Major League Debut for Debus Was Worth Wait
As a player, Jon Debus spent 10 seasons in the Dodger farm system, six at triple-A Albuquerque. He never was called to Los Angeles.
As a manager and coach, Debus spent the last 15 years in minor league towns, never stepping into a major league clubhouse, never taking the charter flight west from Vero Beach to Los Angeles after spring training.
Until Thursday. Debus, the first-year Dodger bullpen coach, settled into his seat on the flight west and reflected on 25 years of riding buses.
“To say I’m excited is the understatement of all time,” he said.
Debus, a roving instructor the last three years, was promoted by Manager Jim Tracy when Jim Lett moved from bullpen coach to bench coach because bench coach Jim Riggleman had taken a position with the St. Louis Cardinals.
“I saw how Jon went about his business the last three years and was very impressed,” Tracy said. “It was time he was rewarded for his loyalty to the organization.”
Another loyal Dodger coach, Manny Mota, might not be allowed to sit in the dugout when the season begins. Mota is the seventh coach on the staff, and Major League Baseball says it plans to enforce a long-standing rule that allows only six coaches in the dugout.
Mota, 67, a Dodger coach for 26 years, has sat in the dugout in recent years because Tracy ignored the rule and opponents did not protest. Some other teams have seven coaches too.
“Manny’s value plays itself out way before the game starts,” Tracy said. “We had a brief discussion and we will abide by the rule.”
Tracy said before the Dodgers’ 3-0 victory over the New York Mets that Elmer Dessens would start the fourth game of the season at Arizona.
Dessens promptly went out and pitched four scoreless innings in relief of Derek Lowe, who began the game with three perfect innings. Eric Gagne threw a 1-2-3 eighth and Steve Schmoll, a sidearm-throwing minor leaguer, pitched the ninth.
Schmoll, 25, was not invited to major league camp because he’d pitched extensively in the Arizona fall league and needed a break. But there is no doubt he is a prospect.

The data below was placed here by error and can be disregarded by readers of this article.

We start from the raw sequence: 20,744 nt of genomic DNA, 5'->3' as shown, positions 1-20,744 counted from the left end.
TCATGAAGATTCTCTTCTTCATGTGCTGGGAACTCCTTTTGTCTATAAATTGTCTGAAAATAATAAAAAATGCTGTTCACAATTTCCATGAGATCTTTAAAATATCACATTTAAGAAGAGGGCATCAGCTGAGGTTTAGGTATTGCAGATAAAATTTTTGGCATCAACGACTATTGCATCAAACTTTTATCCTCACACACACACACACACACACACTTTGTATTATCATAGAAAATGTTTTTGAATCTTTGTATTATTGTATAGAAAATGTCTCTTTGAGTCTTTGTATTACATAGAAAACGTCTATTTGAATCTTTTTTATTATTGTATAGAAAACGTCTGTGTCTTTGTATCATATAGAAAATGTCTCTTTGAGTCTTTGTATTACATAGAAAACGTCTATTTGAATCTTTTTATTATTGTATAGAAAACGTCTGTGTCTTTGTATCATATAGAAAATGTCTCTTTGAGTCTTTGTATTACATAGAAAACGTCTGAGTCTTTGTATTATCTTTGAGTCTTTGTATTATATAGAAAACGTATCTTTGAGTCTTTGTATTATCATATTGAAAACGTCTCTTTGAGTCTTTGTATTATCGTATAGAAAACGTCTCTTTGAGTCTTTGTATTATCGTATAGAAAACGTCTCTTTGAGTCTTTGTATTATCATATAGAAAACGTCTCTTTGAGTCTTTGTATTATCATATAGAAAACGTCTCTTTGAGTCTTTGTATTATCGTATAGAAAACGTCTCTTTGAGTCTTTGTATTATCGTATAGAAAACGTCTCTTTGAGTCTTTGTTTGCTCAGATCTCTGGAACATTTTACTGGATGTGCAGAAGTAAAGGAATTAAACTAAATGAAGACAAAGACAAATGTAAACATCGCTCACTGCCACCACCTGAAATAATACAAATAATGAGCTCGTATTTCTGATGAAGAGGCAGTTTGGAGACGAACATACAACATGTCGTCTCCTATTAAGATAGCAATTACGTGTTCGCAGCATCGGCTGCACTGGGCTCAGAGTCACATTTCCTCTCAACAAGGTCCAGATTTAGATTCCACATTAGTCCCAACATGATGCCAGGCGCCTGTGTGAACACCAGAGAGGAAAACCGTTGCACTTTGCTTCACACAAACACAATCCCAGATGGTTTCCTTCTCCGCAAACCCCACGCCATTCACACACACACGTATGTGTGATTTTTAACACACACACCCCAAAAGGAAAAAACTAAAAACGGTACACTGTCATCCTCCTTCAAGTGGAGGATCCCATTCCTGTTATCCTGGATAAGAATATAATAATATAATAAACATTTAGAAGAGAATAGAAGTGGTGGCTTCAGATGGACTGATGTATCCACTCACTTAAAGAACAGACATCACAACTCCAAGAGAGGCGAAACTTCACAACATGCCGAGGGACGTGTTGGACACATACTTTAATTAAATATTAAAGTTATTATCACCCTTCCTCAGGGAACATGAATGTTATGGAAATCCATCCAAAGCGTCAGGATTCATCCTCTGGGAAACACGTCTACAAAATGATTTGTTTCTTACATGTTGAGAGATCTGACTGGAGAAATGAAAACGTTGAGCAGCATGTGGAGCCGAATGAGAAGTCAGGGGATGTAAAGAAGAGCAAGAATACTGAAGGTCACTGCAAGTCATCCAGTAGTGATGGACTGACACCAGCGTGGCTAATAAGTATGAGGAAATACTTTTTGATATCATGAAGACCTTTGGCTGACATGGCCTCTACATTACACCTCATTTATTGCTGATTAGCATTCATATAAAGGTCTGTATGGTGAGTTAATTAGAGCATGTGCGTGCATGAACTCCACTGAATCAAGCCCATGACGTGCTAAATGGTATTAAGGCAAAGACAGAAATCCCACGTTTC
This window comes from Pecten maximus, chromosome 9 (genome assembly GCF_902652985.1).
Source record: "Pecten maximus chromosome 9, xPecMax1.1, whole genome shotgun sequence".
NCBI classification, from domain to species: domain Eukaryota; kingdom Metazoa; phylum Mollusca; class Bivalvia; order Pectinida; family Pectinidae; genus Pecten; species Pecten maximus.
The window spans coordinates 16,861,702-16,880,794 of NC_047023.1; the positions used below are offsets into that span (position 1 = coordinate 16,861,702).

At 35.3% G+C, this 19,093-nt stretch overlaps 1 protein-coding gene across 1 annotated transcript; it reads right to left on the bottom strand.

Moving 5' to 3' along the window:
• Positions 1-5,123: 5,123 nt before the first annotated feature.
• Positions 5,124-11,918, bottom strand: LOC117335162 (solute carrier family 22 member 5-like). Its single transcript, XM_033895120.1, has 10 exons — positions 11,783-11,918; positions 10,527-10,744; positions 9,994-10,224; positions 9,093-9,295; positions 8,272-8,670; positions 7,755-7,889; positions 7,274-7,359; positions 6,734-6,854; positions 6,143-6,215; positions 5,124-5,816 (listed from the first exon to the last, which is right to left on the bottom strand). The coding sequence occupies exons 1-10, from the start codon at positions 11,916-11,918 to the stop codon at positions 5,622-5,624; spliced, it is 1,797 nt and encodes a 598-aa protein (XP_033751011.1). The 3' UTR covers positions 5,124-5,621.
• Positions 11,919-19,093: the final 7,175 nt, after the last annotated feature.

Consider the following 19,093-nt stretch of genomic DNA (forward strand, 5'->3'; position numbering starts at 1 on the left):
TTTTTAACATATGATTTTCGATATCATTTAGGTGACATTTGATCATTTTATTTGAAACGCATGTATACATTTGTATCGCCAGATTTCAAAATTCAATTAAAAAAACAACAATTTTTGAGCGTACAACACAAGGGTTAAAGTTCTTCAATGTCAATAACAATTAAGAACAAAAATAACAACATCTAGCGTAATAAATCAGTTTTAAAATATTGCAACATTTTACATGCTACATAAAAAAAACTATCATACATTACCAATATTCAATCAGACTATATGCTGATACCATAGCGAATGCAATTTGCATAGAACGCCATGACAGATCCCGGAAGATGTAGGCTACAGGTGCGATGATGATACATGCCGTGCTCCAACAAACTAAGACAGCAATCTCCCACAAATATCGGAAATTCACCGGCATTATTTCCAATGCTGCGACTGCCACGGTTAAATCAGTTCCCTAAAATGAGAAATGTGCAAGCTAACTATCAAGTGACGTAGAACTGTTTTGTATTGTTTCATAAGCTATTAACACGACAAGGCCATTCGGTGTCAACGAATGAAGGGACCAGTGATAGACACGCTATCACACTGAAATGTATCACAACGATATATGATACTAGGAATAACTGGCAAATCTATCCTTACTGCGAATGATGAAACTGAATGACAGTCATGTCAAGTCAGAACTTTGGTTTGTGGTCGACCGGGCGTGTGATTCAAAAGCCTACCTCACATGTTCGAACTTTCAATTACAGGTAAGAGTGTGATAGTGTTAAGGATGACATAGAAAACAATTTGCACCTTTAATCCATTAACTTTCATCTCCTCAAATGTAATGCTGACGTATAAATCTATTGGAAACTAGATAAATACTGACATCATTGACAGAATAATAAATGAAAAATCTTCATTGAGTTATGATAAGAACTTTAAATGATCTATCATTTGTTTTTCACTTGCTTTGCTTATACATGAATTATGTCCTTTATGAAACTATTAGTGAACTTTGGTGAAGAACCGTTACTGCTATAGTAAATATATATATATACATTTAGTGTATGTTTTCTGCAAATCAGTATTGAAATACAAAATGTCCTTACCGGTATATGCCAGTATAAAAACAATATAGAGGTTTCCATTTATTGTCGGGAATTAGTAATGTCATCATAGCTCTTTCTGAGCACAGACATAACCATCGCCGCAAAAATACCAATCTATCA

“He is trying to send a message, obviously,” Tracy said. “This kid is on a mission to pitch in the big leagues. He has devastating stuff and devastating deception.”
Gagne said he would pitch one inning Saturday against the Angels. The knee sprain he suffered six weeks ago is nearly healed, although he said, “It’s still there.”
In four spring innings, he has struck out six, walked one and has not given up a run.
Left fielder Jayson Werth and pitchers Brad Penny and Wilson Alvarez stayed in Vero Beach to continue rehabilitating from injuries. All will open the season on the disabled list.
Penny will pitch in a minor league game Sunday. An optimistic target date for his return is April 19 at Milwaukee. That will be the second time the Dodgers need a fifth starter behind Lowe, Odalis Perez, Jeff Weaver and Scott Erickson.
Werth’s recovery might take longer than that of Penny and Alvarez.
“It’s going to be a while for him,” Tracy said. “He has to hit on a consistent basis. Then he has to play in some minor league games.”
Kazuhisa Ishii, traded to the Mets by the Dodgers two weeks ago, gave up one run in 5 2/3 innings on a home run by rookie Jason Repko.... Hee-Seop Choi hit a two-run homer in the ninth for the other Dodger runs.
Jeff Kent played first base for the first time this spring.... The victory was the Dodgers’ seventh in their last nine Grapefruit League games and gave them a record of 13-12-3.